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Math4Knitters, Crafty Living: Show 126

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Lara Neel - The Journal Gazette
I love the way these socks look - even if I had to knit one of them twice.

Math4Knitters, Crafty Living: Show 126

This week, I chat with Becky Herrick and share a very simple sock pattern, with a small warning.

Black and Red Socks

These are totally easy, top-down socks in Malabrigo Sock Yarn in Black and Ravelry Red. Yes, the yarn is luscious.

I finished the first sock in the pair while I was on a plane ride. I was all proud of myself for executing the grafting of stitches on a moving plane. I then cast on for the second sock, even more proud of myself.

I have a tendency to motion sickness, so the fact that I was working ribbing at all, on a plane, was making me very happy.

The second sock just zoomed by. I could not believe how fast it was going. I was ready to decrease for the second toe at the end of my next flight, after only about 6 hours of knitting. This is really, really fast for me. I had even worked the gusset decreases while working mostly in the dark of a very dimly-lit bowling alley.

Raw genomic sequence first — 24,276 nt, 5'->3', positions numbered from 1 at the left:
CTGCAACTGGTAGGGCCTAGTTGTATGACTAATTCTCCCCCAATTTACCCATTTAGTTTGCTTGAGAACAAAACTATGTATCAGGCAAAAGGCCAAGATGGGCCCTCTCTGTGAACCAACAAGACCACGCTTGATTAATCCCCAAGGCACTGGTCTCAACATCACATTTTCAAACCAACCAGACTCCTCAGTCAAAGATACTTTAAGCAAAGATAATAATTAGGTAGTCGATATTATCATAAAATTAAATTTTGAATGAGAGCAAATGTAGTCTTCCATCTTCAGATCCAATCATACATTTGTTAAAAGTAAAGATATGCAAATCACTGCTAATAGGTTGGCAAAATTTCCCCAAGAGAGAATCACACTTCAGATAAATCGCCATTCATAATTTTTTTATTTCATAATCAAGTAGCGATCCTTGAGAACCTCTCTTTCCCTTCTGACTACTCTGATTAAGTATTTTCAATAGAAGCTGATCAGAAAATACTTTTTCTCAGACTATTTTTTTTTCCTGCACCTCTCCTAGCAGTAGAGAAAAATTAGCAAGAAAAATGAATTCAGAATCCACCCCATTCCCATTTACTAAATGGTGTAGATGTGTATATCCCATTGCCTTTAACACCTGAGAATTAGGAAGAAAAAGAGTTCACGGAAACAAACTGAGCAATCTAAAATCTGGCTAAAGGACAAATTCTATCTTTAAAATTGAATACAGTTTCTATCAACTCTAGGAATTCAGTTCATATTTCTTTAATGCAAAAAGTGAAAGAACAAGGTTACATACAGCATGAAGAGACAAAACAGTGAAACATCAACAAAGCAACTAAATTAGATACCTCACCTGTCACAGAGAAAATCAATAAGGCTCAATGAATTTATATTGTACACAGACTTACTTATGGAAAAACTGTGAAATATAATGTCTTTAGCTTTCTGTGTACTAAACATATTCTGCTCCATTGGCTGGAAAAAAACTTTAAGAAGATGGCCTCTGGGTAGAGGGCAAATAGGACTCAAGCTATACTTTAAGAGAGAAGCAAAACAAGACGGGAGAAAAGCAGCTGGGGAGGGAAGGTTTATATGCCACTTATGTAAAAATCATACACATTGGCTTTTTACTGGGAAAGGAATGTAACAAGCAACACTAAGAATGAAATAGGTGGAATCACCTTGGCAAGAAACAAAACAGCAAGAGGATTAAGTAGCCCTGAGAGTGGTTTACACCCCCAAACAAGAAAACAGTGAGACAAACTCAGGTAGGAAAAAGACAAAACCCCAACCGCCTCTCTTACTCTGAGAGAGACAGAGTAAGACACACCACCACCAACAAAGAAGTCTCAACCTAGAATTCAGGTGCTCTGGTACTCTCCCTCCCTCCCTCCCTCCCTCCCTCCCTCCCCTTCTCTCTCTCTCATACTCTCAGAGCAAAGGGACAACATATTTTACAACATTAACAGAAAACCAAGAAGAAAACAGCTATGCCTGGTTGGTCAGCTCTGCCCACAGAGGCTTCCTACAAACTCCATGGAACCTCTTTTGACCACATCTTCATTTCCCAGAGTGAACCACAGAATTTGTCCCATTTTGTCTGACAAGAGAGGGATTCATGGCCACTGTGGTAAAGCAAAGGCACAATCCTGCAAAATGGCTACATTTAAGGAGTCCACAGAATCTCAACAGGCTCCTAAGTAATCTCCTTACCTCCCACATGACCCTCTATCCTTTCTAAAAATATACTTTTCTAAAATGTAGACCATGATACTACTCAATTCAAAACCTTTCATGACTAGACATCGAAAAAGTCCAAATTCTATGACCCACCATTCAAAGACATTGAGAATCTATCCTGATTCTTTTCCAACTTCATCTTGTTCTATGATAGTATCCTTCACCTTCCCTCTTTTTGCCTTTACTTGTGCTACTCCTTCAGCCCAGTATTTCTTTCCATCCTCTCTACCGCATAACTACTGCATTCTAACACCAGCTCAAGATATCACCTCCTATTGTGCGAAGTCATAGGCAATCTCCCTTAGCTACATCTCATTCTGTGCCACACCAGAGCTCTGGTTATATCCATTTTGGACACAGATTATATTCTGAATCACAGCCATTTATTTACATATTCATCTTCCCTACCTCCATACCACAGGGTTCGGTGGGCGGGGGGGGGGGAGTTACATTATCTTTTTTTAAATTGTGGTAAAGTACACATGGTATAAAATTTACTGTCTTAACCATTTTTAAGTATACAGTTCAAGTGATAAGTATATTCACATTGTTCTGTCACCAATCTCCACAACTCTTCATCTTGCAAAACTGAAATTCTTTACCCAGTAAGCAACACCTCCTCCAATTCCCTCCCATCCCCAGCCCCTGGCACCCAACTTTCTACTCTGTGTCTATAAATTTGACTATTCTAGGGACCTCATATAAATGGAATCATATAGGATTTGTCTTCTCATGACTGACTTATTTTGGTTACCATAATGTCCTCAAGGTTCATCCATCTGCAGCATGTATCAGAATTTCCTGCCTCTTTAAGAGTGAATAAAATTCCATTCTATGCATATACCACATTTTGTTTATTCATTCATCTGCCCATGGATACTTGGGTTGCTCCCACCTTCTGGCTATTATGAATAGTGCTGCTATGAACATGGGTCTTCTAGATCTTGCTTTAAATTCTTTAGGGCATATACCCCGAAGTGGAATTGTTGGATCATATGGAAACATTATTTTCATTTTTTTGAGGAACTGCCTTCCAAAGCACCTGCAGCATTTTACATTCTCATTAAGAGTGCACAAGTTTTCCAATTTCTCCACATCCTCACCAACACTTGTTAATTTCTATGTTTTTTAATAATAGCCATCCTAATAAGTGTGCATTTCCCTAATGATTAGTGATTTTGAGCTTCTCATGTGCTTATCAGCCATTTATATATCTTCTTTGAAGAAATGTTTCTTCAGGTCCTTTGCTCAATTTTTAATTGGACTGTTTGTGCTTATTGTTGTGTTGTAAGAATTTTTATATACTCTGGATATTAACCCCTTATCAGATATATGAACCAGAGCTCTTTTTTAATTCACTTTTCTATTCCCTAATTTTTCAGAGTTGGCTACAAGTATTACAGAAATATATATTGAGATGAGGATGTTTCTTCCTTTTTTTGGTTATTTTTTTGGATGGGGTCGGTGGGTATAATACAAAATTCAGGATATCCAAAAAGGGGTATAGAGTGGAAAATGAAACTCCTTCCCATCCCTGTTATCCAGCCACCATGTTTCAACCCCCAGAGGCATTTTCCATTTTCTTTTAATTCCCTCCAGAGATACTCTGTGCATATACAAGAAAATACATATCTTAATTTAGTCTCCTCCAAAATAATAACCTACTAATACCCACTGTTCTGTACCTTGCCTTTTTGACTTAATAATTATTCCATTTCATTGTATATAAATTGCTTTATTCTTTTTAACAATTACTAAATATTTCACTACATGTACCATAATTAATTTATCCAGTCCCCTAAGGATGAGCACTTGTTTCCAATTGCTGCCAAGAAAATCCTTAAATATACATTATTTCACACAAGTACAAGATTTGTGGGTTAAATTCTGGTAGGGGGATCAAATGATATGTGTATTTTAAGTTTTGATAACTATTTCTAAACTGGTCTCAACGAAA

I thought that I had reached some sort of sock Nirvana, where I was suddenly able to knit socks a whole lot faster than before.

And then, I reached the toe. I worked the toe decreases, humming along, not looking closely at anything because I didn't want to get motion sick.

Then, it was time to graft. I rearranged the stitches on the needles and found...too few stitches, in the wrong order, and the whole toe just looking strange.

I've messed up toe decreases before, so I didn't think much of it. But, as I looked more closely, the whole sock looked, well, too small.

I realized I had cast on 64 stitches instead of 68 stitches. So, the sock wasn't just too small, the heel was worked over the wrong number of stitches and the toe was out of whack because I only counted the stitches on my first two of four needles, which made the top of the toe smaller than the bottom of the toe.

Which explained why I had been able to make the thing so fast. I had about 6 percent fewer stitches than I had on the first sock. I wailed, in despair, to my wife, that I had to knit the sock all over again.

"I'm glad you were knitting, anyway," my wife said.


"Oh, we passed through a pretty bad thunderstorm a little while back. You were so distracted by your knitting, you didn't even notice."

So, it was a lesson for me, at least. If things seem to be going a little too well, you might want to stop and count your stitches again.

On a positive note, the Malabrigo held up very well to being torn out and knit over again. The two socks are indistinguishable.


It was so nice to talk with Becky. We chatted about Vermont, small mills, and her e-book, Time On My Hands.